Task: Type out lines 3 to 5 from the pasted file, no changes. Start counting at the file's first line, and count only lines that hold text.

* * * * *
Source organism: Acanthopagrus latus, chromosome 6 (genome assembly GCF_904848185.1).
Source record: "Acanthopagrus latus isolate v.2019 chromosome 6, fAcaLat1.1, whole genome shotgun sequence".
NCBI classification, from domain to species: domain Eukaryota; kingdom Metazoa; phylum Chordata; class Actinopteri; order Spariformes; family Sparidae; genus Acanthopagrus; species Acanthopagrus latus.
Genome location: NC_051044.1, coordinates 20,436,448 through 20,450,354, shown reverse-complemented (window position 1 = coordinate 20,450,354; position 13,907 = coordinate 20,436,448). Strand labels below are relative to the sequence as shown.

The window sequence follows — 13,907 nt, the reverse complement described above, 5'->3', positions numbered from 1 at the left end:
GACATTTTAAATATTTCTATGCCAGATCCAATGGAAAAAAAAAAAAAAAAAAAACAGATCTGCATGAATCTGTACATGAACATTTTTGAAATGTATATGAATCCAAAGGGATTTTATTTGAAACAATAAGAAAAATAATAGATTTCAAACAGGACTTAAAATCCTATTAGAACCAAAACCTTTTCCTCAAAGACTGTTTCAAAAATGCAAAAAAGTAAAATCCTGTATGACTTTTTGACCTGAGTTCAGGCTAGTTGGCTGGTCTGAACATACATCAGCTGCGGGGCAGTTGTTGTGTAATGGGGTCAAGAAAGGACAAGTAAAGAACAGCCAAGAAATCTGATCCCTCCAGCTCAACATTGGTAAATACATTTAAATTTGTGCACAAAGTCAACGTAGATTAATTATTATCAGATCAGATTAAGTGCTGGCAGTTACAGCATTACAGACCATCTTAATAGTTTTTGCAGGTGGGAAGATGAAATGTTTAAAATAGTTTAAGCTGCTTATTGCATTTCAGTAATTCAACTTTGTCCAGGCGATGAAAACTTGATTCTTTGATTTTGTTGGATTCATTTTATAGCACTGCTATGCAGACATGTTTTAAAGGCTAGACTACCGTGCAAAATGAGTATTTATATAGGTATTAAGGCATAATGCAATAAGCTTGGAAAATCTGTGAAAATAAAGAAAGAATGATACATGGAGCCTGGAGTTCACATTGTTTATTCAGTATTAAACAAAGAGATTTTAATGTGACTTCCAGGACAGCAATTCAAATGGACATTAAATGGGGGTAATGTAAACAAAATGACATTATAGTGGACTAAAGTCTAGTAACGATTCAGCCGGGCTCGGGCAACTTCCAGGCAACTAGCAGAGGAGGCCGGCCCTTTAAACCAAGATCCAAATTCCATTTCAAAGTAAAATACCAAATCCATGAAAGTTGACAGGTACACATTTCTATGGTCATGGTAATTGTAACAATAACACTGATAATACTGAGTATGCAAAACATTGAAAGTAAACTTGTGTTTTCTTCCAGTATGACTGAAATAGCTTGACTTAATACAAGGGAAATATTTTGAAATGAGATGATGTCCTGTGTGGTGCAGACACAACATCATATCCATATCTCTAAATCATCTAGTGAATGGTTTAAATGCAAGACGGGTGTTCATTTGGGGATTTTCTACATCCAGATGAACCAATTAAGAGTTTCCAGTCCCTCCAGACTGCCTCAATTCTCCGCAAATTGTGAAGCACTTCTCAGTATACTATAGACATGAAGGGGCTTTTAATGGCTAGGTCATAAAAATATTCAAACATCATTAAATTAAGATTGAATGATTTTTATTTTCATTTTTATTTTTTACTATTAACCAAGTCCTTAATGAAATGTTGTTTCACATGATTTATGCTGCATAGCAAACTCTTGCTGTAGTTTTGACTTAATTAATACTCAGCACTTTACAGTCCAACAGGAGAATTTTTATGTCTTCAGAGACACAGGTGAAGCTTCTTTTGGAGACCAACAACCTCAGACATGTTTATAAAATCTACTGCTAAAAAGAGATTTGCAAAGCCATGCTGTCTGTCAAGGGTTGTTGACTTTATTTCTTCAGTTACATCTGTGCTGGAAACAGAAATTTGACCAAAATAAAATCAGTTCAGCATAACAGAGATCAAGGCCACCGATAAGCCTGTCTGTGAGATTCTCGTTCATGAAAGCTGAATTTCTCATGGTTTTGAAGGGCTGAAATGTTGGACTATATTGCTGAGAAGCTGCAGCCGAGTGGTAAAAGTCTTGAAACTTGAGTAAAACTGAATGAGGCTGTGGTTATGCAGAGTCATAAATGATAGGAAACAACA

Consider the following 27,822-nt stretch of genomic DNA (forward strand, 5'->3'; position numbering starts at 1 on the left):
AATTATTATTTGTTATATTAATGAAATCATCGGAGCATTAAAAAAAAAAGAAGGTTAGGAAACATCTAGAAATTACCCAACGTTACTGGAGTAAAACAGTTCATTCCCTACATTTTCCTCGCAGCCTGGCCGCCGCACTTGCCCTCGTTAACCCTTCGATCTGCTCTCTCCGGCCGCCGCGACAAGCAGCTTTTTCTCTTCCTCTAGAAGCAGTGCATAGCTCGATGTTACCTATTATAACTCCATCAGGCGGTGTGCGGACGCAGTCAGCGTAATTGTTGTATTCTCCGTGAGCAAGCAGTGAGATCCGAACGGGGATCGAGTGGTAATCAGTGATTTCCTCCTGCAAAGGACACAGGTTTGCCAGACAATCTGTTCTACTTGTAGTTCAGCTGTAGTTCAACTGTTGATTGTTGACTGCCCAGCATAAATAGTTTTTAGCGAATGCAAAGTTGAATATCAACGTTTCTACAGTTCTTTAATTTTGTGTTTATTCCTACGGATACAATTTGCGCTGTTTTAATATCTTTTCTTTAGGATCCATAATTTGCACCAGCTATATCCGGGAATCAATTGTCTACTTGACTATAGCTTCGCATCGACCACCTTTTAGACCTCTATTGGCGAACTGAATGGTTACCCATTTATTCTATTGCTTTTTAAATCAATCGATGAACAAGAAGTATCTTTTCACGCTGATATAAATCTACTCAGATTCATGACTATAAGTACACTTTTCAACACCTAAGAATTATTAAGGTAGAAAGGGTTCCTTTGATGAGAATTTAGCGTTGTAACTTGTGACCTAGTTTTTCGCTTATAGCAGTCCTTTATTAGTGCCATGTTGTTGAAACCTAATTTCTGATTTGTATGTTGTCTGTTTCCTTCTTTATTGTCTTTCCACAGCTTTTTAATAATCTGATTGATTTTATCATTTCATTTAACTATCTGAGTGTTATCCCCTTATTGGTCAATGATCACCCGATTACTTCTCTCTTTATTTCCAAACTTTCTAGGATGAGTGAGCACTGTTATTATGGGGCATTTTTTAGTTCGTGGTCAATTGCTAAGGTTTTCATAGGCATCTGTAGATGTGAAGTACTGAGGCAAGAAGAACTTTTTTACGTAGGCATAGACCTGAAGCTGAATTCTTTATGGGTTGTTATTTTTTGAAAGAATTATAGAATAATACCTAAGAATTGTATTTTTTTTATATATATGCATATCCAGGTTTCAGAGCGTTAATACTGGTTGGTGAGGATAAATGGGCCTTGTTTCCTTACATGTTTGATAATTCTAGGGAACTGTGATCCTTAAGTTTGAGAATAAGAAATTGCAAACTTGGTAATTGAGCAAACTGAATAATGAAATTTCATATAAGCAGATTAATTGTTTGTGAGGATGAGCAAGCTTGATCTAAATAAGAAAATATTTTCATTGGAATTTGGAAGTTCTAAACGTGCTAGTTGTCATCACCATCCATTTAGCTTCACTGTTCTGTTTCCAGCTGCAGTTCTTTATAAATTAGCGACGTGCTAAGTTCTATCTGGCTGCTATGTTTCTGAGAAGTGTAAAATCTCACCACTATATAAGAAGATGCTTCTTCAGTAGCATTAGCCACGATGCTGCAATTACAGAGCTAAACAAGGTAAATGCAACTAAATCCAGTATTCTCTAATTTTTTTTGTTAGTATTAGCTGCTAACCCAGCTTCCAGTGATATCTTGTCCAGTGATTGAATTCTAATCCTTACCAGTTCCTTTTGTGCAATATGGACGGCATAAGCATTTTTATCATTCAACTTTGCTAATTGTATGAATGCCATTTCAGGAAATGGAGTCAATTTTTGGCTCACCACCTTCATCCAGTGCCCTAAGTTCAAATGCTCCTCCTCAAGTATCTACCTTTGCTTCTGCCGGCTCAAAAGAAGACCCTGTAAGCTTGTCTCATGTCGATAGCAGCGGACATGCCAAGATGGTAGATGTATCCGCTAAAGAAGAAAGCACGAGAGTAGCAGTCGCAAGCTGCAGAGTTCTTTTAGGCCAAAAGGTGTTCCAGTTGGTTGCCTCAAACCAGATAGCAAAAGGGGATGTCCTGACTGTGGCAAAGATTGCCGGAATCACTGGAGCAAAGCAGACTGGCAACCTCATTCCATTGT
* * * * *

NCBI classification, from domain to species: domain Eukaryota; kingdom Metazoa; phylum Chordata; class Actinopteri; order Spariformes; family Sparidae; genus Acanthopagrus; species Acanthopagrus latus.
Genome location: NC_051044.1, coordinates 20,436,448 through 20,450,354, shown reverse-complemented (window position 1 = coordinate 20,450,354; position 13,907 = coordinate 20,436,448). Strand labels below are relative to the sequence as shown.

The window sequence follows — 13,907 nt, the reverse complement described above, 5'->3', positions numbered from 1 at the left end: